Thursday February 25, 2021
Movie Review: The Bee Gees: How Can You Mend a Broken Heart (2020)
Wait, where was “Sgt. Pepper”?
That’s what I asked my wife the day after we watched “The Bee Gees: How Can You Mend a Broken Heart” on HBO—a doc we both enjoyed. She gave me a tight smile and laughed a note for what she assumed was a feeble joke.
No no, not the album, I said. Or not the Beatles album. The movie.
The movie starring the Bee Gees and Peter Frampton? With the Bee Gees as the Hendersons and Peter Frampton as Billy Shears in an all-star musical of Beatles’ songs? Came out in the summer of ’78. The doc didn’t mention it at all.
That’s a real thing? she asked incredulously.
A huge bomb. I looked up some of the details. The Bee Gees were filming it in the fall of ’77—right as “How Deep Is Your Love?” was climbing the charts, and months before “Saturday Night Fever” was even released. I’d always assumed they were cast in “Pepper” because of the success of “Fever” but it was before then. It was a Robert Stigwood production, as was “Fever,” and Stigwood was their manager, so I guess that’s why. But it seems worth a mention.
And yes, I get it, you can’t put everything into a 90-minute doc. At the same time, it’s the only feature film the Bee Gees starred in, it was the music of the Beatles, whom they idolized and wanted to be, and it was supposed to be a kind of passing of the torch even if it wasn’t nearly. The release of “Pepper” also adds to the group’s late ’70s oversaturation, which led to the inevitable backlash against them. Which is so much of this story.
It is fascinating how the Bee Gees and their younger brother Andy Gibb were always being played on the radio, and then how they were never being played on the radio. But to paraphrase “All the President’s Men,” “Don’t tell me you think that all of this was the work of little Stevie Dahl.”
The doc, written by Mark Monroe (“The Cove,” “The Beatles: Eight Days a Week”) and directed by longtime producer Frank Marshall (Bogdanovich, Spielberg), implies as much. We get a great juxtaposition of the Bee Gees playing to sold-out stadiums in the summer of ’79, safe in their bubble, while over in Chicago, Dahl, a tubby, white radio shock jock in army helmet, organized Disco Demolition Night at Comiskey Park: a White Sox twi-night double-header would cost just 99 cents if you brought a disco record that would get blown up at second base in-between games. It was a fiasco, led to a riot, and the White Sox had to forfeit the second game. A Black usher who was there says he pointed out that a lot of the records being added to the pile weren’t disco at all but R&B—Isaac Hayes and Stevie Wonder albums are shown—adding to the idea that the disco backlash was racist and homophobic in nature. Maybe. Or maybe these stupid white kids grabbed what they could to get into the park. (BTW: Did anyone really destroy “Songs in the Key of Life” for a ChiSox game? Talk about your dumbshit moves.)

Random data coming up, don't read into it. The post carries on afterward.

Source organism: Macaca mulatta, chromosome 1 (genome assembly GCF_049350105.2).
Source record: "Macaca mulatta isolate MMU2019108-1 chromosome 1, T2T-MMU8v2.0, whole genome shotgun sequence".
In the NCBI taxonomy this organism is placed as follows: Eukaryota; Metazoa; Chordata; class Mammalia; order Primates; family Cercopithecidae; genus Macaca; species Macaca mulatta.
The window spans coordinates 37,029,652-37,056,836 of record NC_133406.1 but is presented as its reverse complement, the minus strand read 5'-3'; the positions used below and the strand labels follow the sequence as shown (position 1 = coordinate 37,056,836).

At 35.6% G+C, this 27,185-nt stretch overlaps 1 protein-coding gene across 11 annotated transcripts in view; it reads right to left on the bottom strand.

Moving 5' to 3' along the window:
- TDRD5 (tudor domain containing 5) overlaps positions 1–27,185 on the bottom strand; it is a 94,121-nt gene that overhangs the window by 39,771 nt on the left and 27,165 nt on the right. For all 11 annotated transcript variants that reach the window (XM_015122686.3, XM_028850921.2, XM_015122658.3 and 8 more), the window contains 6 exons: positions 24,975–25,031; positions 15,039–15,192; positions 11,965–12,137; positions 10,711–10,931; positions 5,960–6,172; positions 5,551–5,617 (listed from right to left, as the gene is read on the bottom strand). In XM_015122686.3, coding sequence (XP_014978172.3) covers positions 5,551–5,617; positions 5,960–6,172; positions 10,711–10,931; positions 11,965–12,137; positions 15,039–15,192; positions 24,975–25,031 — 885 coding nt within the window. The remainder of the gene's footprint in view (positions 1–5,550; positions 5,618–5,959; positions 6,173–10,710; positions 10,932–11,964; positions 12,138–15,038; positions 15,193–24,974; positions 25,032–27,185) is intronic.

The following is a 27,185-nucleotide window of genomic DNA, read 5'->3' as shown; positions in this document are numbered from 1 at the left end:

There are other cultural touchstones the filmmakers could’ve added besides Dahl. This is a longshot, but I was hoping they’d quote the stream-of consciousness, cultural flotsam thoughts of middle-aged Toyota dealer Harry “Rabbit” Angstrom in “Rabbit Is Rich,” John Updike’s Pulitzer Prize-winning novel, published in 1981. It's the summer of 1979, Rabbit is driving around in his red metallic Toyota Corona and listening to the radio:
The disco music shifts to the Bee Gees, white men who have done this wonderful thing of making themselves sound like black women. “Stayin’ Alive” comes on with all that amplified throbbleo and a strange nasal whining underneath: the John Travolta theme song. Rabbit still thinks of him as one of the Sweathogs from Mr. Kotter’s class but for a while back there last summer the U.S.A. was one hundred percent his, every twat under 15 wanting to be humped by a former Sweathog in the back seat of a car parked in Brooklyn.